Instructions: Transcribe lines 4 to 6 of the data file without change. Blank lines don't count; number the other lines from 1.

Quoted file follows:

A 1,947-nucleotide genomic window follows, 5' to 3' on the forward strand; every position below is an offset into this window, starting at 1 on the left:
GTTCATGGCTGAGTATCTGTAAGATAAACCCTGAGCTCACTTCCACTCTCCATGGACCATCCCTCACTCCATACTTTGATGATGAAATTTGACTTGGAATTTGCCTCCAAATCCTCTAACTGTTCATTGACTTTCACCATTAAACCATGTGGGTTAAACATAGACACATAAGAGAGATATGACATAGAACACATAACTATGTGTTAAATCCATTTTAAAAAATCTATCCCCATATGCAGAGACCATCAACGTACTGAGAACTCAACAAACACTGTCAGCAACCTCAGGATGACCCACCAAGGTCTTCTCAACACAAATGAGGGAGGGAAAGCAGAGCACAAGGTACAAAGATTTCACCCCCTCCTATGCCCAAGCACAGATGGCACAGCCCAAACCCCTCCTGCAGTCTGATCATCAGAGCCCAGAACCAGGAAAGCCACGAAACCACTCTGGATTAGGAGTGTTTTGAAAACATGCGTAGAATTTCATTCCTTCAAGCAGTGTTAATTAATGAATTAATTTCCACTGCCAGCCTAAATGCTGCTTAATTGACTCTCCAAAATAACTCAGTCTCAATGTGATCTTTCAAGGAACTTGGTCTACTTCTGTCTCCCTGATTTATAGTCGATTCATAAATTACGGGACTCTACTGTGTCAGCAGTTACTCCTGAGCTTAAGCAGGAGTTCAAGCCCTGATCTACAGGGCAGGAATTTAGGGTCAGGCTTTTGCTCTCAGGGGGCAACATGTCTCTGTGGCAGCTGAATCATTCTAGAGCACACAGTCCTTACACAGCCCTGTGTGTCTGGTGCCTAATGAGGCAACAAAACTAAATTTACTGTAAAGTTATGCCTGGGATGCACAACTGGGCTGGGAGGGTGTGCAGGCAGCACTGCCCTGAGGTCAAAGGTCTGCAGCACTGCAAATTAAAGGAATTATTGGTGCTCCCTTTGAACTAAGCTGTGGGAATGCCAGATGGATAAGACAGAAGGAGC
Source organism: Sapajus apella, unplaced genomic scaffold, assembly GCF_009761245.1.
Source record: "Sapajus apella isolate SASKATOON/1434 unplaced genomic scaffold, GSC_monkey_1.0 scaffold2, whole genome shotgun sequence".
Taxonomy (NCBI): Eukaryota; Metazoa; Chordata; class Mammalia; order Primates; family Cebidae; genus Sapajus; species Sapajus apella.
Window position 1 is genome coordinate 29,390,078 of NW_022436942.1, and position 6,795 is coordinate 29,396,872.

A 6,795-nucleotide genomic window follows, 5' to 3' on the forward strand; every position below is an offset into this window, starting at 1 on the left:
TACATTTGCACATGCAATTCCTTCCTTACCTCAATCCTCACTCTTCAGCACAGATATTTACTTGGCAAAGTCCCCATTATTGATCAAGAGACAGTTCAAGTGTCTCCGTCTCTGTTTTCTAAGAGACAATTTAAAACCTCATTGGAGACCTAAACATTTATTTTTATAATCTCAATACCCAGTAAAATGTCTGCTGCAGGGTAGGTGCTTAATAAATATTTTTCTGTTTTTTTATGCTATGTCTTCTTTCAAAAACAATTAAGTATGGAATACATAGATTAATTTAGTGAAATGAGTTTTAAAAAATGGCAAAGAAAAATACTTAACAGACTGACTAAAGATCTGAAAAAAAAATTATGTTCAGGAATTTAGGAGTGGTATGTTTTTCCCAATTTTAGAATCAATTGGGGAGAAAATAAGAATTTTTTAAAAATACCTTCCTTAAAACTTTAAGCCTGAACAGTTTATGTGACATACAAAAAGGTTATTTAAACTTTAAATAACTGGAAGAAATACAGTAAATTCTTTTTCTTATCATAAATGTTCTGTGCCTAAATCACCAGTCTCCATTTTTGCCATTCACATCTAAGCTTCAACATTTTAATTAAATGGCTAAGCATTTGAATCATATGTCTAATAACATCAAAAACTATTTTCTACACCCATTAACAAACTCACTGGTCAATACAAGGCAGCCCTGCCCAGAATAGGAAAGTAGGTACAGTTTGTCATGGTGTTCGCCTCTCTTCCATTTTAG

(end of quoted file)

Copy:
Source record: "Sapajus apella isolate SASKATOON/1434 unplaced genomic scaffold, GSC_monkey_1.0 scaffold2, whole genome shotgun sequence".
Taxonomy (NCBI): Eukaryota; Metazoa; Chordata; class Mammalia; order Primates; family Cebidae; genus Sapajus; species Sapajus apella.
Window position 1 is genome coordinate 29,390,078 of NW_022436942.1, and position 6,795 is coordinate 29,396,872.